Systemic lupus erythematosus (SLE) is one of the forms of lupus erythematosus. It is an autoimmune ailment in which the body’s immune system attacks its healthy tissues, generally all tissue systems of the body including the heart, kidneys, joints, lungs and even the blood cells.
Systemic lupus erythematosus generally comes with alternating severe and mild symptoms. Symptoms also differ amongst folks. With treatment, individuals suffering with the ailment can live a normal life. Common symptoms include:
- Joint pain and inflamed joints
- Severe fatigue
- A characteristic rash called butterfly rash that befalls on the nose and cheek
- Hair loss
- Dysfunctional clotting system
- Itchy sensation of the fingers in cold weather; the fingers can also turn white or blue; a condition referred to as Raynaud’s phenomenon.
Some symptoms are specific to the body part being attacked, e.g., heart, skin, excretory and respiratory symptoms.
As per evaluation of the medical history and symptoms, the doctor may suggest blood and imaging test. A liver biopsy may also be advised.
Blood tests to check liver function
- Partial thromboplastin timeor Prothrombin time/INR. These tests measure blood-clotting factors that are produced in the liver.
- Albumin and total serum protein. Albumin is a type of protein. Liver disease can cause a decrease in protein levels in the blood.
- Bilirubin test for checking the level of bilirubin. This is produced when the liver breaks down haemoglobin. High bilirubin causes jaundice.
Blood tests to check inflammation.
There are also tests to check your liver enzymes and liver inflammation.
- Aspartate aminotransferase (AST), alanine aminotransferase (ALT), and lactate dehydrogenase (LDH). An increased level of these enzymes may mean injury to the liver and the death of liver cells.
- Gamma-glutamyl transpeptidase (GGT). An increased level can happen because of alcohol use or diseases of the bile ducts.
Alkaline phosphatase (ALP). An increased ALP level may mean blockage of bile ducts.
Research conducted lately has given optimistic insights into the possible treatment of systemic lupus erythematosus with mesenchymal stem cells. Mesenchymal stem cells can segregate into bone and cartilage and can help with tissue regeneration. Mesenchymal stem cells are not distinguished by the immune system, making them very useful for treatment of autoimmune ailments such as systemic lupus erythematosus. In the research conducted, mesenchymal cells administered to SLE sufferers were to some degree recruited to zones where swelling is taking place. In this way, they helped with regenerating the impaired tissue. There was a substantial success in the subjects used for the study. However, scientists advised there’s more work to be done in this area. It is also notable that there were no recorded side-effects within the few years they were verified. Scientists are still indeterminate of long-term results of the mesenchymal stem cell treatment.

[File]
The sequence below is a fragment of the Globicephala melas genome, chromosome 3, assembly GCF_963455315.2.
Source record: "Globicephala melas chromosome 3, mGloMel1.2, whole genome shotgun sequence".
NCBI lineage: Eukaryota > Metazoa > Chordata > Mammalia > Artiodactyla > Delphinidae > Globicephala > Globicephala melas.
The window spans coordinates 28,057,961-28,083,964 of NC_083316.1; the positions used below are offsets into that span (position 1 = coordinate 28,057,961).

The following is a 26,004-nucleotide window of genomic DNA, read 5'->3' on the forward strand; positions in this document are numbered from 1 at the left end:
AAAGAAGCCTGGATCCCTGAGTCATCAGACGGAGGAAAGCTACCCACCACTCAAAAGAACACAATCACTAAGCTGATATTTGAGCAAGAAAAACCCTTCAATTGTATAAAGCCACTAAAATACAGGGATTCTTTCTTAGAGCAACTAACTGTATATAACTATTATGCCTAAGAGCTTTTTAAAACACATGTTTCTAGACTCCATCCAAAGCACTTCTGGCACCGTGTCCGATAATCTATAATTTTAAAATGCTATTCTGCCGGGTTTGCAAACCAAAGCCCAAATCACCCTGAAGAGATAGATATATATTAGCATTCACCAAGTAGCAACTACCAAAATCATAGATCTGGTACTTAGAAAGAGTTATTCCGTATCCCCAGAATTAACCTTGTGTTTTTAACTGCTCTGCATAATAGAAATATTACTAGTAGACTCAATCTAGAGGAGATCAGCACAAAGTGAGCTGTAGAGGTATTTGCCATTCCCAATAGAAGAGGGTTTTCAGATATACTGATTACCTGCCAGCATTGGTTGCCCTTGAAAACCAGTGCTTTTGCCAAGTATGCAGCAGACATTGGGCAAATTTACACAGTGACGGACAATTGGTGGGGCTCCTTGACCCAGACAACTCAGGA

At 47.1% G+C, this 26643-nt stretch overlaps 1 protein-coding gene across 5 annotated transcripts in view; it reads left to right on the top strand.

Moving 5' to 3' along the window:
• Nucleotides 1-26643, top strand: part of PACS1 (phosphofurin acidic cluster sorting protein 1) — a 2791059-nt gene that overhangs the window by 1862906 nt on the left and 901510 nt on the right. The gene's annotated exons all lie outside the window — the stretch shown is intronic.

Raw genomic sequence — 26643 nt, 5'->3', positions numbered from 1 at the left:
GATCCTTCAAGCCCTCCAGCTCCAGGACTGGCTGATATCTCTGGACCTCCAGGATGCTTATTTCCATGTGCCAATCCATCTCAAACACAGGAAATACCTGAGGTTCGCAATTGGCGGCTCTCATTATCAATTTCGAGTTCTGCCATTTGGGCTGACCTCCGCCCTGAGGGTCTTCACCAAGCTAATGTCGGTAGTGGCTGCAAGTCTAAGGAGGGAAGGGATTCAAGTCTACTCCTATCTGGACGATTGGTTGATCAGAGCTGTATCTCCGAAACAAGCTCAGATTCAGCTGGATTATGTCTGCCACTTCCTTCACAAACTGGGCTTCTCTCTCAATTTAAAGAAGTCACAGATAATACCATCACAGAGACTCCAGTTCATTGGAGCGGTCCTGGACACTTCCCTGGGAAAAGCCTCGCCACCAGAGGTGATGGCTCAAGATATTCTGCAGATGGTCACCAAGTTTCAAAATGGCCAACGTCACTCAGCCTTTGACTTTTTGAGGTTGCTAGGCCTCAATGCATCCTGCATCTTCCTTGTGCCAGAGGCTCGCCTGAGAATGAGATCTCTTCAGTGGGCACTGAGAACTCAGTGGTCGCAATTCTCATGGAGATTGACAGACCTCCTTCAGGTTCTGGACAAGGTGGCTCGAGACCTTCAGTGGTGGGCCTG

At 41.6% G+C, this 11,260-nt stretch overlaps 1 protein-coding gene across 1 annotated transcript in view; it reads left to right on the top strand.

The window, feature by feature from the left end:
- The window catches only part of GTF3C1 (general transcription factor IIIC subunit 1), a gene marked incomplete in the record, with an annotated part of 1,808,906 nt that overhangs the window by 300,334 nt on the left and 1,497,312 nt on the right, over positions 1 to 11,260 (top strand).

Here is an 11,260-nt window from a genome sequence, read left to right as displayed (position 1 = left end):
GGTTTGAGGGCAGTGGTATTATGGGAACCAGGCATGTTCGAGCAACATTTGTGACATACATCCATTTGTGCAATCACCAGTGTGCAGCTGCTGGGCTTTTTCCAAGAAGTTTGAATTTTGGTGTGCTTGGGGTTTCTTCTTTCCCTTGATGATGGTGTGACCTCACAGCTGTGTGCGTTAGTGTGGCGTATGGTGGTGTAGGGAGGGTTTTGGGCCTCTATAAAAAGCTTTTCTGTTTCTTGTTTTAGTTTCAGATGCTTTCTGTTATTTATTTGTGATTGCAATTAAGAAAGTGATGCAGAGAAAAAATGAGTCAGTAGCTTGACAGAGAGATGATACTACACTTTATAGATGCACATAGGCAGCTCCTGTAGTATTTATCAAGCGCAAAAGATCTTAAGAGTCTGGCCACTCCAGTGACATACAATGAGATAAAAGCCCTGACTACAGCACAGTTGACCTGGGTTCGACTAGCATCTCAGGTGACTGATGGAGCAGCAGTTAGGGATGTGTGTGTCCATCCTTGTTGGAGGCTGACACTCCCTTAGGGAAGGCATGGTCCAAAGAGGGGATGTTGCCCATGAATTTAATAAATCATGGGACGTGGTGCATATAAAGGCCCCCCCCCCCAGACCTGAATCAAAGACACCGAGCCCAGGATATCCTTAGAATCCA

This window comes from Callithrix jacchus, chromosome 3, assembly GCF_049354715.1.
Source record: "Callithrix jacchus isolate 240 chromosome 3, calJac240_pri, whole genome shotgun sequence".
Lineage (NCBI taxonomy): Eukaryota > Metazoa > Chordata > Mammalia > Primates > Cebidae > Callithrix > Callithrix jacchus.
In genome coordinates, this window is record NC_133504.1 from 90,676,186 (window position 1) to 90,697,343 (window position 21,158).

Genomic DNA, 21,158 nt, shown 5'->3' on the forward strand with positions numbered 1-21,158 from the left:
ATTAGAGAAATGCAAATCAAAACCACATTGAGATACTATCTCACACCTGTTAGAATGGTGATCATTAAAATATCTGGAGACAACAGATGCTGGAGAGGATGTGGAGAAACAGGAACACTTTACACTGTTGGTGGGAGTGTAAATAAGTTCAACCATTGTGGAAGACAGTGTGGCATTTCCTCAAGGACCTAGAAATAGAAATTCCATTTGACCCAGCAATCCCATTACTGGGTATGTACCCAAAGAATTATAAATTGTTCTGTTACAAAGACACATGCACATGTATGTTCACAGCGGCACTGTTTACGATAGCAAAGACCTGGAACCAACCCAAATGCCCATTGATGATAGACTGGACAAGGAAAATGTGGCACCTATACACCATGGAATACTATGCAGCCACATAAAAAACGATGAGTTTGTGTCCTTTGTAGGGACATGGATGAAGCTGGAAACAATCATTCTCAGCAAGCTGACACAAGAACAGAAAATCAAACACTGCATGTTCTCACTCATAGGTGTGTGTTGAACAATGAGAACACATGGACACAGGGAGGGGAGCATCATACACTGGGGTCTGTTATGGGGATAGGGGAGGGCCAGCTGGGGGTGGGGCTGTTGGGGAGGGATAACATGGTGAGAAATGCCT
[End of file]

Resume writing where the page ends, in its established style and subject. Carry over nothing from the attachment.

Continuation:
1.Is a Stem Cell Procedure the same as PRP (Platelet Rich Plasma)?
No. PRP is concentrating platelets in the blood, not stem cell therapy.
2. Do mesenchymal cells stay localized to the injection site? Is there any risk of them traveling throughout the body?
MSC’s do stay localized to the injection place across multiple studies. This is likely related to the fact that they usually do not flow in the blood stream like other adult stem cell types and are chiefly found resident in the tissues they serve.
3. What complications have been confronted with the procedures?
Using the pertinent guidelines for complications reporting, our complications till date have been in the mild to moderate grouping and rare. This means that either the complication (like brief swelling) required no medical treatment (mild), or if it did necessitate medical treatment, the treatment was simple (moderate-like a patient who failed the process who eventually decided to get the knee replacement that he or she was planning before the process).
4. Why can’t I be on certain medicines during the procedure?
Certain sorts of medicines will negatively sway the stem cells. Furthermore, we usually see that many prescription medicines will lessen stem cell number.
5. How painful is the process for implanting stem cells?
It is somewhat as painful as a typical shot in a doctor’s clinic.
6. When can I expect to feel better and see the results?
The results should become obvious over 1-3 months, but at times can take as long as 6-9 months.
7. When can I return to normal activity?
This depends on the kind of procedure. However, all of our techniques are designed to promote as much early activity as possible.
Liver disorder patients treated with stem cells typically observe improvements in the following areas:
- Enhanced liver function and related symptoms
- Vatical bleeding
- Hepatic coma
- Mesenchymal Stem Cells segregate into parenchymal hepatocytes to improve liver function. It is assessed that approximately 2-3 × 1010 healthy parenchymal hepatocytes are required to maintain normal function of an adult liver. In severe fibrotic or cirrhotic livers, the quantity of hepatocytes is considerably reduced. Trans-differentiation of donor MSCs to become parenchymal hepatocytes has been recurrently demonstrated.
- MSCs avert the liver from undergoing fibrogenesis by secreting a multiplicity of cytokines such as HGF, interleukin (IL)-6 and -10 and.
MSCs might dissolve fibrosis directly. There was evidence signifying that MSCs were able to create the matrix metalloproteinase (MMPs), an enzyme adept of degrading the extracellular matrix, which assuages hepatic cirrhosis directly.
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